The party's spring fundraiser was a quiet, modest event. It was held May 23 at the Jade Terrace Rooftop Lounge and Garden above the China Club on West 47th Street, and the price of admittance was a bargain at $250 per head. Still, attendance was sparse, limited to diehards and those who still owe their employment to party patronage. Among them were several officials from the Housing Authority and the Department of Youth, an assistant in the Mayor's Office of Film, and a deputy commissioner in the city's records department. The take, finance reports show, was a mere $38,000.
"Yes, that's about the figure," acknowledged Martin Oesterreich, another former Giuliani commissioner who rose through the ranks with Harding's backing and now serves as executive director for the party. The falloff was to be expected. With Giuliani gone from City Hall, and new mayor Mike Bloomberg owing no political debt to the Liberals, there was no reason to flock to the party standard.
Reports filed by the Liberals show that its federal political committee is sustained mainly by $37,500 in loans from Harding's family and closest associates.
"Parties wax and wane," said Henry Stern, another Liberal stalwart and ex-Giuliani aide. Stern was the last person to win election to city office on the Liberal line alone, serving as councilman at large for Manhattan from 1973 until 1983, when he became Ed Koch's parks commissioner. The long view, Stern was saying last week, requires that one remember the glory years of Giuliani and former governor Hugh Carey, another Liberal Party favorite, as well as the bleak times. "The party is 58 years old," said Stern. "That is the longest-running third party in the country; that's an extraordinary achievement. It has a great and honored history."
Indeed, there was a time when the party could boast of having made a constructive difference, not just locally, but nationally as well. Running on its line in 1960, John F. Kennedy achieved his winning margin in the state with Liberal votes, an edge that helped him squeak past Richard Nixon into the White House. The party sent Averell Harriman to the Albany statehouse as governor and put John Lindsay in City Hall as mayor.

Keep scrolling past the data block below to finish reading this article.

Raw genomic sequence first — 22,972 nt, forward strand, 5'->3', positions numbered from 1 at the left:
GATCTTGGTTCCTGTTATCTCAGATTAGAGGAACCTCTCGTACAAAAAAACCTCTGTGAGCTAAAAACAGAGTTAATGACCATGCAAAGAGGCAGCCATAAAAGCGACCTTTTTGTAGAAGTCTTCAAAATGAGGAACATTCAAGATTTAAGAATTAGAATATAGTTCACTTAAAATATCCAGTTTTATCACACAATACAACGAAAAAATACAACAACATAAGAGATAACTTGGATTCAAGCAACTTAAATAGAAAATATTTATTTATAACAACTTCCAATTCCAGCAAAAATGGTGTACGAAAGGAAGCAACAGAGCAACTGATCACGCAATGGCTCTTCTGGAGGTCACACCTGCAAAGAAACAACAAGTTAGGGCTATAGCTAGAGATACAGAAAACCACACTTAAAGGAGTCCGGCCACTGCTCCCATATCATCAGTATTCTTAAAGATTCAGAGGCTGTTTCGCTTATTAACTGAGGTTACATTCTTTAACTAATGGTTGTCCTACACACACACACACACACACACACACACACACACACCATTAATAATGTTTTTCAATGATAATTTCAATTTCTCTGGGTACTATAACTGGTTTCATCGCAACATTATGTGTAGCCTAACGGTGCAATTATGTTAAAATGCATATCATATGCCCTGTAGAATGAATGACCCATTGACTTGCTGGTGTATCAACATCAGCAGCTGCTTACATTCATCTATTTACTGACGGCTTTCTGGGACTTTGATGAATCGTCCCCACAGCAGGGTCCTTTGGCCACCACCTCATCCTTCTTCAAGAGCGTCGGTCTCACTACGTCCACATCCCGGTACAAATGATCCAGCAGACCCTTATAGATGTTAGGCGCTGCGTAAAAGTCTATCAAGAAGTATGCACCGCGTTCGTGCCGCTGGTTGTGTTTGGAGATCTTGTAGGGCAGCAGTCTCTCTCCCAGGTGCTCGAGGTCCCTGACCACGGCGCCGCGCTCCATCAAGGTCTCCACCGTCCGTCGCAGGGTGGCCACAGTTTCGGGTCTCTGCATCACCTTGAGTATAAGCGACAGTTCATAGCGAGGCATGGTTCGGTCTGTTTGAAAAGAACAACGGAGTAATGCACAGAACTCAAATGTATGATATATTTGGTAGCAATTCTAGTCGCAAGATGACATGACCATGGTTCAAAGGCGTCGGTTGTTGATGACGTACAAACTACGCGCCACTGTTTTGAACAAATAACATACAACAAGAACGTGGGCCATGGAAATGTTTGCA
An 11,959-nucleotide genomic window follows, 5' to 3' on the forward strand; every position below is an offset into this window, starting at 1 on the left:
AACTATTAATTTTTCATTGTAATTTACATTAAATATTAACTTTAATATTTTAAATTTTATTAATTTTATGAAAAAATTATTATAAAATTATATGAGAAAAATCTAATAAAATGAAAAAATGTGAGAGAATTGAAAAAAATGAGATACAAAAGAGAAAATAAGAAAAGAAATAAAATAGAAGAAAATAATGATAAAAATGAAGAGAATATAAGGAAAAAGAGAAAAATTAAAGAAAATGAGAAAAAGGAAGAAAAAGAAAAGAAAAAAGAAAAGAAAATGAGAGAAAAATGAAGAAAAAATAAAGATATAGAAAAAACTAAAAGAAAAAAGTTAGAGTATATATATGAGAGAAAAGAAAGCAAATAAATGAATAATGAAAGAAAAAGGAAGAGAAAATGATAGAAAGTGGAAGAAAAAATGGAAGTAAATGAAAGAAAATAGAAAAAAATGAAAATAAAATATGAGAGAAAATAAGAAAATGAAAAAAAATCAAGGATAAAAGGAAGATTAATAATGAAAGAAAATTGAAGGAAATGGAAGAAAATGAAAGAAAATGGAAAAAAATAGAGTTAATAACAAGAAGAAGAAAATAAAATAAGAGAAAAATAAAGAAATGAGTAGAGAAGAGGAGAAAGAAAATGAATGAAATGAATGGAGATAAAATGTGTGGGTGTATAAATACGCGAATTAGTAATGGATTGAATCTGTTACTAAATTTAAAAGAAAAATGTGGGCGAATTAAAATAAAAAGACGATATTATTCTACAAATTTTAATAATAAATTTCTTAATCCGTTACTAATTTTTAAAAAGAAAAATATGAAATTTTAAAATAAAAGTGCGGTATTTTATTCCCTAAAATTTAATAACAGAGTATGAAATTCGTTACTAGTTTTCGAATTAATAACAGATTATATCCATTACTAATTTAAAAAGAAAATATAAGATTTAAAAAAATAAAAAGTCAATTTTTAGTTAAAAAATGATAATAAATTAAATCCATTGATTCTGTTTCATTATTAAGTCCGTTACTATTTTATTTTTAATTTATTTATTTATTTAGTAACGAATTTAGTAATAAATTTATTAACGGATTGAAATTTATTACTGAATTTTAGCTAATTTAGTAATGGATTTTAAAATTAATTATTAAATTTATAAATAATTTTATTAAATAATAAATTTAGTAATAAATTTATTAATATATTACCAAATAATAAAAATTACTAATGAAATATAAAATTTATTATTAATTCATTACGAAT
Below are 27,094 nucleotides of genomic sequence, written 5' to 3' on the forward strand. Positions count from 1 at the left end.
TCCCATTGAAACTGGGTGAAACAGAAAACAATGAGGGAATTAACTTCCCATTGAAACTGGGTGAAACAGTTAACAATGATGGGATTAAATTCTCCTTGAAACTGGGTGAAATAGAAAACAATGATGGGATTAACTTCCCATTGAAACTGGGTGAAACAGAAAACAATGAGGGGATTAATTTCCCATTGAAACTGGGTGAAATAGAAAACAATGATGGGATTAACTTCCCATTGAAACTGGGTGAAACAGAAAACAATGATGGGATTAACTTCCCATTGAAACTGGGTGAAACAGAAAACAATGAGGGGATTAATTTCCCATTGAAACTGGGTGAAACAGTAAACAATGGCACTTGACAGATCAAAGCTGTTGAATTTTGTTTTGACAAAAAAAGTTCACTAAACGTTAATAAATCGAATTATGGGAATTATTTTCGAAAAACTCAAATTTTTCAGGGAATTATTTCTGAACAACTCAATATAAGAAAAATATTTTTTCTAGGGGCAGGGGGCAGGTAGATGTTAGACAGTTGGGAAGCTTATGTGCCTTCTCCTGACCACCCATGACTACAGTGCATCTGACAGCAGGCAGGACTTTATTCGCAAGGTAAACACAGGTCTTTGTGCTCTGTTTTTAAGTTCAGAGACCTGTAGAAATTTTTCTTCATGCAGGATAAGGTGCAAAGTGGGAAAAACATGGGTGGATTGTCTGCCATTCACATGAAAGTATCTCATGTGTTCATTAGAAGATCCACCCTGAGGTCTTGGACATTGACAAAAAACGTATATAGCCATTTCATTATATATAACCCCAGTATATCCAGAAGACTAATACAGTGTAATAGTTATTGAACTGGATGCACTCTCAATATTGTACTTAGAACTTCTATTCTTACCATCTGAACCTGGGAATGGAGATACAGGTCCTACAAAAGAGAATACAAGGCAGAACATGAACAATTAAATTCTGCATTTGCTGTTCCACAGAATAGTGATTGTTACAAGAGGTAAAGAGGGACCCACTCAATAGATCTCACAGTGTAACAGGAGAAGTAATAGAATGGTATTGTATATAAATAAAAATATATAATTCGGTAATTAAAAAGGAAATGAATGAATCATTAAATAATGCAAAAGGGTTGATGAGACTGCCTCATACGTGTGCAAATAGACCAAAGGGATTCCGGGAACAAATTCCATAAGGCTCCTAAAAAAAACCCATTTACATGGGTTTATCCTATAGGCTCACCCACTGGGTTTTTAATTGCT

Party founders David Dubinsky of the garment workers union and Alex Rose of the old hatters union were both masters at successful political maneuvering, but they were guided by the essence of the party's missionits small-L liberalism.
In the more than 20 years (with one interruption) in which Harding has led the party, the maneuvers have become the mission.
The party's decision to keep incumbent GOP senator Jacob Javits on its line in the 1980 Senate race put the seat in the hands of Alfonse D'Amato, who beat Democrat Liz Holtzman by just one percent. Six years later, when D'Amato faced re-election, the party kept pushing its candidate, John Dyson, even after Dyson had endorsed the Democratic candidate, Mark Green. Whom did that help? A few months after D'Amato was overwhelmingly re-elected, he hired Harding's younger son, a college dropout named Russell Harding, as a new aide in his Washington office.
Along with a bevy of other close Harding associates, Russell Harding and his brother Robert both won high posts in the Giuliani administration, where loyalty and connections were the most highly prized attributes. This month, city and federal investigators are completing an investigation into Russell Harding's abuses of office during the three-and-a-half years he ran the city's Housing Development Corporation. More than $250,000 was spent to fly Russell Harding and a friend and top aide around the world, staying at the poshest resorts and dining at the finest restaurants.
"Minor parties are supposed to exist because of a social base," Dan Cantor, director of the Working Families Party, was saying last week about the Liberals' dilemma. Cantor's party was started by labor unions and community organizations to push New York politicians to the left, while at the same time hopefully starving the Liberal Party of political allies. It endorsed Carl McCall last spring, and McCall returned the favor by blasting the Liberal Party as a bastion of patronage and corruption.
"What you have instead is the Ray Harding horror show," said Cantor. "There is no core there."